The Demand for Reform of the Criminal Law
IN EXAMINING THE SENTENCES passed on prisoners at this period, it is impossible not to notice the startling contrast between the treatment of offences against property and offences against the person. Whereas a forty-shilling fine with the alternative of two months' imprisonment was imposed for gross cruelty to a child, or for beating a wife, death or a long term of transportation was considered the proper penalty for housebreaking. On April 17, 1831, leave was asked to introduce a bill to abolish capital punishment for housebreaking. The member who introduced the motion said, "The criminal laws of this country have been described by Mirabeau as requiring blood and a pound of flesh for every offence." The Solicitor-General objected that "murder, burglary and arson were crimes that endangered human life." Cobbett spoke in favour of the motion. He spoke of French and American methods of treating crime and suggested as an amendment "that all criminal enactments since the accession of King George III should be taken in a bunch and flung into the fire."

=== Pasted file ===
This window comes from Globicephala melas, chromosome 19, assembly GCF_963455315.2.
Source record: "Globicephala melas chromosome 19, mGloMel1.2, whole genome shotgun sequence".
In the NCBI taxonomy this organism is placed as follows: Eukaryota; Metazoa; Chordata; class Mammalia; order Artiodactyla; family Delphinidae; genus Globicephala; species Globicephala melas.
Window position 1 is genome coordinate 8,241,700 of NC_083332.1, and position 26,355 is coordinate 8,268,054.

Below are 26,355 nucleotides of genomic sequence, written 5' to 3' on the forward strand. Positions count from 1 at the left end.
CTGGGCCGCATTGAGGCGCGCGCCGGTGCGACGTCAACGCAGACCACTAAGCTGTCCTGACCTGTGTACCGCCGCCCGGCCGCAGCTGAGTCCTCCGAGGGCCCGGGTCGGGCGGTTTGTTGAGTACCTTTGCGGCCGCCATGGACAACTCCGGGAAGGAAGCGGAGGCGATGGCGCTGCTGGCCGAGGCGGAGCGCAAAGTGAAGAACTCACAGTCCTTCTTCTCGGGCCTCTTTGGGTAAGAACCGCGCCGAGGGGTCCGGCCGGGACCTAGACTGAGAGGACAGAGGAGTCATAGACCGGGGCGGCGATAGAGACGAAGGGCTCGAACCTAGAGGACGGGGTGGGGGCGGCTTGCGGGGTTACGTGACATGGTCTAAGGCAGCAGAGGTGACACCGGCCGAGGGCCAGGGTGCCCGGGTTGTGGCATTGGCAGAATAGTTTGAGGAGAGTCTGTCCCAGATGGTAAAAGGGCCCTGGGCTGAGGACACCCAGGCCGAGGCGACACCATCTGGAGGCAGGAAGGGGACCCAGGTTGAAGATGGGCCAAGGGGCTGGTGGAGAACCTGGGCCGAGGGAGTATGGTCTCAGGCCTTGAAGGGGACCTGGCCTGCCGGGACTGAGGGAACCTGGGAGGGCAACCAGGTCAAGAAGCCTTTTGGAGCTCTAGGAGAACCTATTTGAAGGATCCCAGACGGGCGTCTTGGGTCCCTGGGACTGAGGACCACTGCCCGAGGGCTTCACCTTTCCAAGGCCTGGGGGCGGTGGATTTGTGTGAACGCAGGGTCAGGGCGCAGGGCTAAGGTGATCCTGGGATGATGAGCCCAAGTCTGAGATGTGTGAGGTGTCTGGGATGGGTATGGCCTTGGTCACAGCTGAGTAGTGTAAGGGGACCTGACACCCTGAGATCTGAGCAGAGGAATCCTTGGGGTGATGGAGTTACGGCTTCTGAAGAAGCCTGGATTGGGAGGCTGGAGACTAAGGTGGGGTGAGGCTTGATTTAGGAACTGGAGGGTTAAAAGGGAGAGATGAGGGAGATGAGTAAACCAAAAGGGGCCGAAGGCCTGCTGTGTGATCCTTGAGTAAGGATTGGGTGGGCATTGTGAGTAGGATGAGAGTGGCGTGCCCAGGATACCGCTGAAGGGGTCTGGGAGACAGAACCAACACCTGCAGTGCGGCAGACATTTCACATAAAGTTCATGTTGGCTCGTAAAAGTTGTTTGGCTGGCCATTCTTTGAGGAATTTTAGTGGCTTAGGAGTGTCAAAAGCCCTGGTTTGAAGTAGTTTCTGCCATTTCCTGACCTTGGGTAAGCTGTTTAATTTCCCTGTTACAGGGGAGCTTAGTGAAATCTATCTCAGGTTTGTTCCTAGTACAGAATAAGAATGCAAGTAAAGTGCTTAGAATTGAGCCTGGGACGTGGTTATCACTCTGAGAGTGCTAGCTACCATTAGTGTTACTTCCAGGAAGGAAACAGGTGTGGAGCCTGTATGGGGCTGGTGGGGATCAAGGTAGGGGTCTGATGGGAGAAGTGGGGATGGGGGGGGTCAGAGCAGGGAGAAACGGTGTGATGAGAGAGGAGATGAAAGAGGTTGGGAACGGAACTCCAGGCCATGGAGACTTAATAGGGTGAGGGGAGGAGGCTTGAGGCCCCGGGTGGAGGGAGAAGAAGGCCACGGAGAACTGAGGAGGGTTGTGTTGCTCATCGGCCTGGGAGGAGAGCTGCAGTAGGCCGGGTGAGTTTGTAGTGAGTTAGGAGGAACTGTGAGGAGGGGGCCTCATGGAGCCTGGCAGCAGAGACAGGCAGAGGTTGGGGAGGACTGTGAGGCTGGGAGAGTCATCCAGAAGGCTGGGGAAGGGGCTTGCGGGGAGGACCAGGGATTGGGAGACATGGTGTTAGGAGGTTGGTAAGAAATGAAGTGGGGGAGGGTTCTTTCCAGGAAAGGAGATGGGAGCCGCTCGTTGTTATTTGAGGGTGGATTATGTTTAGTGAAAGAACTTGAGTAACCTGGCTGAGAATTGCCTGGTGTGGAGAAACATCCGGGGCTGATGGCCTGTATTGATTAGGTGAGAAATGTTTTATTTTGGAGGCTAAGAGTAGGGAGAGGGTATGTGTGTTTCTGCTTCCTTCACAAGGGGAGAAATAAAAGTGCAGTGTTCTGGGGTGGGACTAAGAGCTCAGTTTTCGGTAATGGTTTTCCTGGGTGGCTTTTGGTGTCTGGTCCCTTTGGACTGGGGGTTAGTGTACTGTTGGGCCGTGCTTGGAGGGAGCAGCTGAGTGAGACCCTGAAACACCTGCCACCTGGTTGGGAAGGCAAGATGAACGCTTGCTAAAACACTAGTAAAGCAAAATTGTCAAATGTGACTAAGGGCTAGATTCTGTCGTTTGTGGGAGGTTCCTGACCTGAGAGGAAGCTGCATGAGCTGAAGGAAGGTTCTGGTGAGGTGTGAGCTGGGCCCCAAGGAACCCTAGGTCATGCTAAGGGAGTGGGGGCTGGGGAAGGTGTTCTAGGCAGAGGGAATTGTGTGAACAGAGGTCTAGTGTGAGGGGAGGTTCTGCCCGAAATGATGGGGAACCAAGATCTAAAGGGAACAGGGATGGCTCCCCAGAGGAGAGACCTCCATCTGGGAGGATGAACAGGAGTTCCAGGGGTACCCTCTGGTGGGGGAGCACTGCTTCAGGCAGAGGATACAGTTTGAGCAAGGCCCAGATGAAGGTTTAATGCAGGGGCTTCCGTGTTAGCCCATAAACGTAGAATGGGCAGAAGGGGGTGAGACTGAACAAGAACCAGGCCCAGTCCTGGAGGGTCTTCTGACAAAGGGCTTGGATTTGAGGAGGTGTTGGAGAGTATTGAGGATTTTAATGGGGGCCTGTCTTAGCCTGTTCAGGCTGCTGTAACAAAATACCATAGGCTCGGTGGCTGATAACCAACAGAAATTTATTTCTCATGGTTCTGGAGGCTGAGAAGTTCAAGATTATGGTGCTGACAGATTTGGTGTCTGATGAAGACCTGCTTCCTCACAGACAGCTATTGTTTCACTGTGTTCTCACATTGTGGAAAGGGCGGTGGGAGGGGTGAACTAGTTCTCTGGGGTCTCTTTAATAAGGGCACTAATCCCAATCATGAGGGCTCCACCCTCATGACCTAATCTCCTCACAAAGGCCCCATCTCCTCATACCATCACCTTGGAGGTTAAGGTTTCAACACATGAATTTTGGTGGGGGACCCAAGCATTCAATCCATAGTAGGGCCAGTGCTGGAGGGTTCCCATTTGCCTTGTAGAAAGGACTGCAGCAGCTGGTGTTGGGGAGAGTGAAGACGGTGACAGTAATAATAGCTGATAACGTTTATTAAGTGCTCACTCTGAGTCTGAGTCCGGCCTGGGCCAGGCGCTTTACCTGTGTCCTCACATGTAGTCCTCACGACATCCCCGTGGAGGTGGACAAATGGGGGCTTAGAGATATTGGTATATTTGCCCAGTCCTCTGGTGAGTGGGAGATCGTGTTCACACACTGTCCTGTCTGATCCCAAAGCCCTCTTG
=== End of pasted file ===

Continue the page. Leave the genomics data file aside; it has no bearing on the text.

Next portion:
"Oh Gracious God!" exclaimed the Solicitor-General; "to think of going to America for an amendment of the laws of England!"
Leave was given to introduce the bill.
The fact was that in the early years of the nineteenth century England was to all intents still in the atmosphere